Enumeration of colonies after cultivation of transduced CD34+Thy-1+ cells for 14 days in MC (CFU-C; A) or cultivation for 5 weeks on a mouse stromal cell line Sys1 followed by 14 days in MC (LTC-CFC; B). The number of CFU-C or LTC-CFC colonies is presented for 1 × 103 or 1 × 104 cells plated, respectively. The columns represent the mean values and the bars represent standard deviation of three independent enumerations. In some columns, the error bars cannot be plotted due to minimal data variation. Mock, transduction in the presence of IL-3, IL-6, and LIF but without viral supernatant; LIF, transduction in the presence of IL-3, IL-6, LIF, and viral supernatant; LIF (AZT), transduction in the presence of IL-3, IL-6, LIF, and viral supernatant and followed by cultivation of cells in MC or medium containing 10 μmol/L AZT; SCF, transduction in the presence of IL-3, IL-6, SCF, and viral supernatant.

Fig. 4.

Enumeration of colonies after cultivation of transduced CD34+Thy-1+ cells for 14 days in MC (CFU-C; A) or cultivation for 5 weeks on a mouse stromal cell line Sys1 followed by 14 days in MC (LTC-CFC; B). The number of CFU-C or LTC-CFC colonies is presented for 1 × 103 or 1 × 104 cells plated, respectively. The columns represent the mean values and the bars represent standard deviation of three independent enumerations. In some columns, the error bars cannot be plotted due to minimal data variation. Mock, transduction in the presence of IL-3, IL-6, and LIF but without viral supernatant; LIF, transduction in the presence of IL-3, IL-6, LIF, and viral supernatant; LIF (AZT), transduction in the presence of IL-3, IL-6, LIF, and viral supernatant and followed by cultivation of cells in MC or medium containing 10 μmol/L AZT; SCF, transduction in the presence of IL-3, IL-6, SCF, and viral supernatant.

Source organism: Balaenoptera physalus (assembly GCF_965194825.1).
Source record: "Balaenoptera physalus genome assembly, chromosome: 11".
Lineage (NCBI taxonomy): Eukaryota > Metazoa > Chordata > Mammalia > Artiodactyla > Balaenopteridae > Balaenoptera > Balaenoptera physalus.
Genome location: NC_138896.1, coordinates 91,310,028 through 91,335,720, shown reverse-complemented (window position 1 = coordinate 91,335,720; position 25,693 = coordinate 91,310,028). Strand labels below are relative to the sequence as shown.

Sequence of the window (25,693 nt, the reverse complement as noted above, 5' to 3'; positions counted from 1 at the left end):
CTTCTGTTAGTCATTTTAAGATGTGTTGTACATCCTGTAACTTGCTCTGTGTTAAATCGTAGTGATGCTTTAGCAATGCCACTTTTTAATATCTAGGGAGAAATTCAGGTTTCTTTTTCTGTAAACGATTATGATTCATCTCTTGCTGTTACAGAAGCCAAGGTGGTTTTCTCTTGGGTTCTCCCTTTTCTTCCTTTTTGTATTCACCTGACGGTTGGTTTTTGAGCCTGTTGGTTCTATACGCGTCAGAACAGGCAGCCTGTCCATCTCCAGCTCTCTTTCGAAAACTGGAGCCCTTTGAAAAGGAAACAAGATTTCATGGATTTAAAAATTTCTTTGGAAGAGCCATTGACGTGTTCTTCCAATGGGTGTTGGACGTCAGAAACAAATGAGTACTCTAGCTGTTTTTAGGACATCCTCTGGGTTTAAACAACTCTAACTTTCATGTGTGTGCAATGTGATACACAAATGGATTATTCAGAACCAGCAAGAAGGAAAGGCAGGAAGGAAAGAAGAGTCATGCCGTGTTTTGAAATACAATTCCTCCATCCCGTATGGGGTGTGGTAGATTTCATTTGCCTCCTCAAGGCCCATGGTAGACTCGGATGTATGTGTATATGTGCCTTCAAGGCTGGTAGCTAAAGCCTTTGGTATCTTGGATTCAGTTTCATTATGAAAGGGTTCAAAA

To assess the number of long-term multipotent progenitor and stem cells, transduced CD34+Thy-1+ cells were cultured on a mouse stromal cell line Sys116 for 5 weeks, followed by plating the recovered nonadherent cells in MC for colony formation (LTC-CFC). Figure 4B shows that cells from the mock transduction containing LIF yielded a mean ± SD of 107 ± 88 day-14 LTC-CFC colonies (per 104 cells), from the transduction containing LIF 122 ± 93 colonies, and from the transduction containing SCF 106 ± 95 colonies. Cells from the transduction containing LIF were also cultured on the stromal cell line and in methylcellulose containing AZT and yielded a mean ± SD of 61 ± 47 day-14 LTC-CFC colonies (Fig 4B).